Nash brings some justice to Blazers team that's a crime


Pro Basketball

December 07, 2003|By MILTON KENT

To many around the NBA, ridding the Portland Trail Blazers of their "Jail" Blazers image will take nothing short of an exorcism. But in new general manager John Nash's mind, his task is hardly that of a crusade, but more about doing what's right.

"We're in business, and one of the first rules of business is to pay attention to what your customers are telling you," Nash said last week. "The customers of Portland have been telling this organization that they want a change. It's not the quality of play that they are upset with. It's the quality of character."

Toward that end, Nash dealt guard Bonzi Wells, one of the poster children for bad Blazers behavior, to the Memphis Grizzlies for guard Wesley Person and a conditional first-round pick in June's draft. The deal came Wednesday, one day after forward Zach Randolph was charged with driving under the influence.

Wells, who was named co-captain before the season, lost that honor last month and was suspended for two games for cursing at beleaguered coach Maurice Cheeks after being removed from a game. In addition, he was fined for making an obscene gesture to a fan at a home game last month. And before Wells was traded, teammate Rasheed Wallace fired a basketball at Ruben Boumtje-Boumtje, who was shooting jumpers after a shootaround Wednesday. While Boumtje-Boumtje lay on the floor in pain, Wallace and Wells ran giggling from the scene.

But Wells was hardly the only misanthrope on the Portland roster. Wallace, guard Damon Stoudamire and forward Qyntel Woods each were arrested on marijuana possession charges last year, and Stoudamire faced similar charges in the offseason. Forward Ruben Patterson was signed by the Blazers as a free agent after being charged with assaulting a minor, and was the subject of a domestic abuse complaint by his wife that was later dropped. In addition, Randolph punched Patterson after practice last season.

Nash, the former Washington Bullets and New Jersey Nets general manager, was brought in to clean house, and the Wells deal was the first sweep of the broom, but with a catch.

Blazers owner Paul Allen has given Nash and new team president Steve Patterson the mandate to trim the Portland payroll, which was the league's highest last season. It still is, at $82 million, but that's down from $105 million, Nash notes. Next year, the payroll will be $55 million, and 11 of Portland's 13 players have two years or less to go on their contracts, meaning the team could have more flexibility in clearing salary-cap space.

What Nash cannot do is take on some other team's malcontents or bad contracts just to get the Portland fans and their team back in sync.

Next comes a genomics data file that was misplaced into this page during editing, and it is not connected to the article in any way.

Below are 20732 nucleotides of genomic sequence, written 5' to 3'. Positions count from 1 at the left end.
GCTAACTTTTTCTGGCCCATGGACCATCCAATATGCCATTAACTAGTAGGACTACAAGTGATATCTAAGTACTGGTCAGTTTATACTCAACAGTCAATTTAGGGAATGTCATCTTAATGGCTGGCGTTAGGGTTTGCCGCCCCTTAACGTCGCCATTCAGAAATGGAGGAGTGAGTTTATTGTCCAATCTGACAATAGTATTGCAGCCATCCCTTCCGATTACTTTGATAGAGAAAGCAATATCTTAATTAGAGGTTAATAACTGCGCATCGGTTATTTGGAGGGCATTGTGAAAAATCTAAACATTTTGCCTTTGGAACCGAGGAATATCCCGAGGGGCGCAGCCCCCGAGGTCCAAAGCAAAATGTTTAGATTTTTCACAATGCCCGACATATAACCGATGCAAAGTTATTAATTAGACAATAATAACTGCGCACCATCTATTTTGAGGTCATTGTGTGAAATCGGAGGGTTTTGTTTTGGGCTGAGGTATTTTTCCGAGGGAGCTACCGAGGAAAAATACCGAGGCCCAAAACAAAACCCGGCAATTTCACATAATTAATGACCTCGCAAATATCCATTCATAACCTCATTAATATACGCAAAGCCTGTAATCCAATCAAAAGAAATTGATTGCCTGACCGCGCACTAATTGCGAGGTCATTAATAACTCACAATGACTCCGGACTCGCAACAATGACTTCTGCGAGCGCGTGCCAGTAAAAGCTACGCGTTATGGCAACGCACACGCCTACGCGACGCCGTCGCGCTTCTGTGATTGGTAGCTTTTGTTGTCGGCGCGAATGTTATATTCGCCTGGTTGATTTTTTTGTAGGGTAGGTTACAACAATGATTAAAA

"We could have acquired a lot of those players that have been moved, but we didn't want to take on players that were either under long-term commitments beyond those that we would be giving up or players that had baggage and issues," Nash said. "We're not trying to trade our baggage for other baggage. We want to get out of the baggage-handling business."

At the same time, however, Allen has made it clear that he expects the Blazers' 22-year postseason streak, the NBA's longest, to continue. If Nash can do all that, he'll be more than a crusader. He'll be a miracle worker.


Name the only two players in NBA history to accumulate 19,000 points, 7,000 assists and 2,000 steals.

Spurring Bryant's move?

The seeds of Lakers guard Kobe Bryant's departure from Los Angeles, perhaps to San Antonio, could have been planted last week by Spurs coach Gregg Popovich.

It seems Popovich told a local all-sports radio station before the Lakers-Spurs meeting Wednesday that he felt the SBC Center crowd's reaction to Bryant during the game last month in San Antonio was "in bad form ... and ignorant on the part of the fans ... because everybody is innocent until proven guilty," referring to the sexual assault charges facing Bryant in Colorado.

The comments were posted on the station's Web site, then relayed to Bryant at the morning shootaround, and he was receptive to the message.

"I appreciate that from Pop, him sticking up for me like that. ... He didn't have to do that," Bryant told the Los Angeles Daily News. "I really appreciate that. It goes a long way with me."

Here's the kicker: Bryant can opt out of his contract at the end of the season, and has said he plans to explore free agency. The Spurs will have somewhere between $12 million-$13 million in cap room after the season.

Sounds like a possible love connection, huh?

Cuban's payroll theory

Dallas Mavericks owner Mark Cuban is at it again, with an interesting, albeit slightly skewed point.

Appearing on ESPN Radio's "Mike and Mike'" show, Cuban charged that Eastern Conference owners had less interest in winning and more interest in keeping their payrolls down.

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